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Shengyan (Grace) Tan, MD (China), LAc

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Prevention is the Best Medicine

Posted by Shengyan (Grace) Tan, MD (China), LAc on Tue, Jan 31, 2017 @ 10:57 AM

AbdominAcupuncture.jpeg

The world we live in is changing at a rapid pace. The American healthcare system has shifted in recent decades; notably, patients are asking more from their healthcare providers. The traditional Western medical approach of specialist referral for each symptom is giving way to alternative forms of healthcare like acupuncture and Chinese herbal medicine.

In contrast to Western medicine, the perspective of traditional Chinese medicine (TCM) looks at the whole person—his or her dietary preferences, lifestyle, exercise, and the strength of his or her connections in different types of relationships—as well as to the particular symptoms and signs which brought the patient in for treatment in the first place. In order to truly address the root of a patient’s illness or complaint, TCM pays great respect and close attention to what the patient eats and drinks and what preventive treatment the patient needs to receive according to the four seasons, as well as to the physical and spiritual living conditions of the patient.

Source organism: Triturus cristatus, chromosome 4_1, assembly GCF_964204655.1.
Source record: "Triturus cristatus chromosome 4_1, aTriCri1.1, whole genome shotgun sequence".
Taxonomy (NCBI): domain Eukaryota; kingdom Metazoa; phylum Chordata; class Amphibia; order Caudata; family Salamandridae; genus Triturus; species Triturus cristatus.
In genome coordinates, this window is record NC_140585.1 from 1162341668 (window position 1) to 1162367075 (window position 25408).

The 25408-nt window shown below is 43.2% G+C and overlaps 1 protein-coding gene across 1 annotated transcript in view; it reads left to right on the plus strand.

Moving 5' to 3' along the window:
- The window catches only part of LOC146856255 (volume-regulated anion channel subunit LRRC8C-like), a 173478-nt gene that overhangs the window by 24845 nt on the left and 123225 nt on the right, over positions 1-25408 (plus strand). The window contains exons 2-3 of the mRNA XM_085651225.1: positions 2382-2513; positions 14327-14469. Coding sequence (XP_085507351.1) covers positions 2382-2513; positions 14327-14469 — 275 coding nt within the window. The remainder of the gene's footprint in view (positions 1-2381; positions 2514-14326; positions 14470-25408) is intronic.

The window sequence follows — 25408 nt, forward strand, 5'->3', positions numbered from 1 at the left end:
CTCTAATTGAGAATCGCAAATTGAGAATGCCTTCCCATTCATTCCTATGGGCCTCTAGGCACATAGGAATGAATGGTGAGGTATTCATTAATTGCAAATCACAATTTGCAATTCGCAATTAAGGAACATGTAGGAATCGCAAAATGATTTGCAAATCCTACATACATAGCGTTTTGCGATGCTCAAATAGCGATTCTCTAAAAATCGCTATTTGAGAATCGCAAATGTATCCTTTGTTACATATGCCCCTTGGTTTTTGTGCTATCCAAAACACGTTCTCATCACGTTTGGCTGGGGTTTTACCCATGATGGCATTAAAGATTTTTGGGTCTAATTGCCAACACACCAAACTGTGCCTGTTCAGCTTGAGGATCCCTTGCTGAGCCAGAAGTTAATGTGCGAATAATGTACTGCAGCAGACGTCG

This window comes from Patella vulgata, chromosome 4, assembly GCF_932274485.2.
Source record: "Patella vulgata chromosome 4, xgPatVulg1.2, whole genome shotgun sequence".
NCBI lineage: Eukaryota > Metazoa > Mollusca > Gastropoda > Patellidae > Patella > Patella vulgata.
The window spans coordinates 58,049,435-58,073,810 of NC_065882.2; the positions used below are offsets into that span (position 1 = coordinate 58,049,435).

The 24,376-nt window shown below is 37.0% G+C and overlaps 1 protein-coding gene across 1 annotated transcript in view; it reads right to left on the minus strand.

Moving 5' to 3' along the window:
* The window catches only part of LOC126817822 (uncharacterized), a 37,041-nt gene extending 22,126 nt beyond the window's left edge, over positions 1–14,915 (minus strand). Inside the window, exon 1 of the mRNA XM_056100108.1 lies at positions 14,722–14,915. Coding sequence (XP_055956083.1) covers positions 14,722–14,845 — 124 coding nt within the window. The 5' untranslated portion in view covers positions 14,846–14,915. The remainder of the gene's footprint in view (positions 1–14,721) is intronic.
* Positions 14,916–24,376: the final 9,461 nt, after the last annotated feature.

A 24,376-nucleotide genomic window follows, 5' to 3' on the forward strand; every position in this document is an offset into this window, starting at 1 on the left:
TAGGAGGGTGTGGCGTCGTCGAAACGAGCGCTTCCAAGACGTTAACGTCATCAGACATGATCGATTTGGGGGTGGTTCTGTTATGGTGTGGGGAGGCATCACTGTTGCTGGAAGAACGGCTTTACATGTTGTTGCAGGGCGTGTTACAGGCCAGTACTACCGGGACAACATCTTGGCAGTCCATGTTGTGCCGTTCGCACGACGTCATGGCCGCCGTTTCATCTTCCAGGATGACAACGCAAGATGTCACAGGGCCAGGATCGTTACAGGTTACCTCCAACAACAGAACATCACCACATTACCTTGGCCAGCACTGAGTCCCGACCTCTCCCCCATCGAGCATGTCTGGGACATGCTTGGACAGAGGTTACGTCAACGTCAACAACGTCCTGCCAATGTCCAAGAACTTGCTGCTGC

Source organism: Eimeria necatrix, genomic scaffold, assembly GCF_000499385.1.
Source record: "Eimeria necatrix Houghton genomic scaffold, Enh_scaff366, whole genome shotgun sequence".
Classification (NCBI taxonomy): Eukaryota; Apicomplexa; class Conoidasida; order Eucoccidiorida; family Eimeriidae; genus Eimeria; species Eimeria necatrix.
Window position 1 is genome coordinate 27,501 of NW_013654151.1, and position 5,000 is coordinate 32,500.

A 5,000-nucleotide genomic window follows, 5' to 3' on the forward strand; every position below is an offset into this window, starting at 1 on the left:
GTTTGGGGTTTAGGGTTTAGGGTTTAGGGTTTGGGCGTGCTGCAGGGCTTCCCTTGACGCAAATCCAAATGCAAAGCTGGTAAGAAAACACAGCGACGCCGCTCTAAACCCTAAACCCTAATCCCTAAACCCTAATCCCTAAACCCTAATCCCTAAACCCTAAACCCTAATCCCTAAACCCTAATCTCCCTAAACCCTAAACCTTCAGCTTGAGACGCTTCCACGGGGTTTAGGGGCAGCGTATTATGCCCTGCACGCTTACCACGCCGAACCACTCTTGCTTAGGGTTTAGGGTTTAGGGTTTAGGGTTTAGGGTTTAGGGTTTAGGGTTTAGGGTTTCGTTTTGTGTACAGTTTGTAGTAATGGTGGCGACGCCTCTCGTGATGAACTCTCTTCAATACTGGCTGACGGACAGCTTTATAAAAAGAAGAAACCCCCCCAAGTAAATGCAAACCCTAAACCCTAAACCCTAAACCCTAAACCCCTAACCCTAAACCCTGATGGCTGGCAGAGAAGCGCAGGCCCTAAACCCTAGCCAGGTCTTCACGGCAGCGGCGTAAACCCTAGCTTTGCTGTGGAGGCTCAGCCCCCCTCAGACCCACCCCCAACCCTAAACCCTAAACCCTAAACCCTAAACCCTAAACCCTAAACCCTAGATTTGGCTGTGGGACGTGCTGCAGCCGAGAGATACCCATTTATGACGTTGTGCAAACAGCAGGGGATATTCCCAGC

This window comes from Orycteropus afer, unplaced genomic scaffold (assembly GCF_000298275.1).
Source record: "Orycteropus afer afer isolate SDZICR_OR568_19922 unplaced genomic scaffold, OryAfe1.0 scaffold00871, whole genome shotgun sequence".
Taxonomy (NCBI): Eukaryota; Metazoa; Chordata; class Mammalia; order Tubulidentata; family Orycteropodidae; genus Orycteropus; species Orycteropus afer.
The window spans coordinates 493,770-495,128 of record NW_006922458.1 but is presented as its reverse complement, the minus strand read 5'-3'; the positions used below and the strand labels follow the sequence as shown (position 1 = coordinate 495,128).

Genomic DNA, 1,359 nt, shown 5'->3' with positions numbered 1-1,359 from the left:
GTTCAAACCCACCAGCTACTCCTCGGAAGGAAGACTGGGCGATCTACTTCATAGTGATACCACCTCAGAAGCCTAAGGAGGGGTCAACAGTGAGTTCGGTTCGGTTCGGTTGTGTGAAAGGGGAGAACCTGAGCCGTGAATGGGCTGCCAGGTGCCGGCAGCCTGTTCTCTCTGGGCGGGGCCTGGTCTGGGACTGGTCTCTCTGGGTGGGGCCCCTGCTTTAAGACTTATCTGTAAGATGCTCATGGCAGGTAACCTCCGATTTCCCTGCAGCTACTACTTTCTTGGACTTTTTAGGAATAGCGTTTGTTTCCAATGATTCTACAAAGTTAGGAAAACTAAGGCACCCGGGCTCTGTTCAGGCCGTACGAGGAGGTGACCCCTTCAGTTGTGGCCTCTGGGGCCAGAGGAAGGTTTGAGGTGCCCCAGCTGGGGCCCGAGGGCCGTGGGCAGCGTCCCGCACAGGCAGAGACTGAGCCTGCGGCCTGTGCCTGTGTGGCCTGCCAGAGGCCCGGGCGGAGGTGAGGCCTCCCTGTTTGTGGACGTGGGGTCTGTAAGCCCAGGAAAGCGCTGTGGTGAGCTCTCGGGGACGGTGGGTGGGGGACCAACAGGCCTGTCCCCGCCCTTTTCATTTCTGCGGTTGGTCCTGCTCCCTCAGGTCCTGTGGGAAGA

According to TCM belief, we are what we eat, and we are also a part of the greater universe. Our wellness is affected by factors such as seasonal changes, monthly lunar changes, physical and spiritual activities, etc. The winter season, which we are currently in, requires hibernation and storage. Water turns into ice because of the cold; the earth is cracked because of the cold. Winter is considered the best season for rejuvenation and recuperation, conservation and revitalization. Ingestion of tonics in wintertime has been the traditional life cultivation method in China for several thousands of years.

Modern researchers believe winter is the season in which nutrients are most easily accumulated. Therefore, nutrients can be transformed into energy to the greatest extent and stored inside the body by means of recuperation with proper diet recommendations and preventive treatment, including acupuncture and Chinese herbal medicine, to maintain balance and nourish the internal organs and essence. TCM will change the patient’s overall condition so that both the symptoms and the underlying disharmony disappear. The body may then be sufficiently supported in such a way as to remove all unpleasant symptoms.

In addition to seasonal nutritional recommendations, the effectiveness of abdominal acupuncture to support and harmonize the body’s organ systems, treat illness, and strengthen Essence and Qi is based on ancient theories of Daoism. In the past, an old qigong master imagined a three-cun taiji (yin/yang) symbol centered below the umbilicus. Embraced in the center were two energies, one being yang and the other being yin, the ascending/descending, the entering/exiting of Qi and Blood throughout the body. Because most of the body’s organs or their external–internal pair reside in the abdomen, needling abdominal points can affect the entire internal system.